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165. Tracking from farm to fiber

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Coop Name: Chetna Organic Farmers Association N° of Employees: 45
City: Hyderabad N° of Members: 15000
Country: India Year of formation: 2004
Website: http://https://www.chetnaorganic.org.in/aboutus.php Twitter: Link
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Chetna Organic aims to improve the livelihood options of small farming households in rainfed regions of India by making their farming systems more sustainable and more profitable. Chetna has developed an innovative strategy combining the strengths of collective action and creating a supply chain owned by the farmer. Chetna has grown from reaching 234 farmers in 2004 to a membership base of over 10,000 farmers in 2012.

Photo Credits: Chetna Organic

Chetna Organic Agriculture Producer Company Ltd (COAPCL) is a wholly farmer owned cotton and food crop trading company that works with small and marginal organic farmers and focuses on the marketing of agricultural produce grown by its member farmers. The Chetna Program has been operating since 2004 and today works with over 10,000 farmers spread across the states of Andhra Pradesh, Maharashtra, and Orissa.

“Chetna’s motivations are to foster co-operation amongst communities, promote self-reliant agricultural practices – through organic farming – and develop ethical market linkages.” Rama Krishna Yarlagadda, Executive Director, Chetna Organic

COAPCL works in close co-ordination with its partner organization Chetna Organic Farmers Association (COFA) – a wholly farmer managed not-for-profit co-operative that provides training and capacity building activities for the farmers. Together, these organisations constitute the Chetna Program which is a unique intervention forming a 360 degree support service for small and marginal cotton farmers in rain-fed regions of India. Chetna’s motivations are to foster co-operation amongst communities, promote self-reliant agricultural practices (organic farming), and develop ethical market linkages.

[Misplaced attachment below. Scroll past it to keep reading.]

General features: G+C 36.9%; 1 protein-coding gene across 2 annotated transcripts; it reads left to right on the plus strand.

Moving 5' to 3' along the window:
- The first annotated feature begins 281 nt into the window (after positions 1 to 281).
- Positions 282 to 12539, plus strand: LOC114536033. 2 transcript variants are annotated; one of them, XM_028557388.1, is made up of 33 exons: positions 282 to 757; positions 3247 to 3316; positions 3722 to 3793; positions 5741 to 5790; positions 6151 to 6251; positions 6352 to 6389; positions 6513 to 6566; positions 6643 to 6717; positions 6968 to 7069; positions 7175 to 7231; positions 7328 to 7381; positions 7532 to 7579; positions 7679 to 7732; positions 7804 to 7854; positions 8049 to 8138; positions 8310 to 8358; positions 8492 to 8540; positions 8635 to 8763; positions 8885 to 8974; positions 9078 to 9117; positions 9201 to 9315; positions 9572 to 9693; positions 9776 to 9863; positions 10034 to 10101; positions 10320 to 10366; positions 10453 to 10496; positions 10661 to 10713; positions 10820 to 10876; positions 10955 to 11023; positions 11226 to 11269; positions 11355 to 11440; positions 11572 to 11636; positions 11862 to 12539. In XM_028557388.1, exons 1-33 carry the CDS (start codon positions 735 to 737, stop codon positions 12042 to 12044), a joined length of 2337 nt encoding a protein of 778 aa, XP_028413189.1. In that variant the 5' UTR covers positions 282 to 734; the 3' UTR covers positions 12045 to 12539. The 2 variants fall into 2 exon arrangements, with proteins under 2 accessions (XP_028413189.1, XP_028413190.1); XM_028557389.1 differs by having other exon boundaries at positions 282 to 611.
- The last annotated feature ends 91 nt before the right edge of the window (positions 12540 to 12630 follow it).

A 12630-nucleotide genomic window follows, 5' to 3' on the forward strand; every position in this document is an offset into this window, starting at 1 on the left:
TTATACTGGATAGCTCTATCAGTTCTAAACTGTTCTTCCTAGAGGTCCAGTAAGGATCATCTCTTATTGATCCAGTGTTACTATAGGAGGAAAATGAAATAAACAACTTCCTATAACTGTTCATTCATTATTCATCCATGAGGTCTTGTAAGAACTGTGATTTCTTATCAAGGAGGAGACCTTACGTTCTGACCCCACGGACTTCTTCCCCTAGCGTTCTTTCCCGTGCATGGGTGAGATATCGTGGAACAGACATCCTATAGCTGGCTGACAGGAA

The Chetna program empowers farmers to be able to meet stringent organic standards. Continuous certification training, extensive technical training and handholding, research on best practices, collective seed purchase, and seed research and multiplication all help create an enabling environment for the farmers so as to not make compliance a burden.

Chetna realizes the business of organic cotton needs to be part of a larger agenda of agroecology, food security and livelihoods and is committed to making investments in the farms and enabling policy changes in favour of smallholder agriculture.

For the full account of Chetna’s product integrity work please visit:

To download the Chetna case study on best practice please go to:

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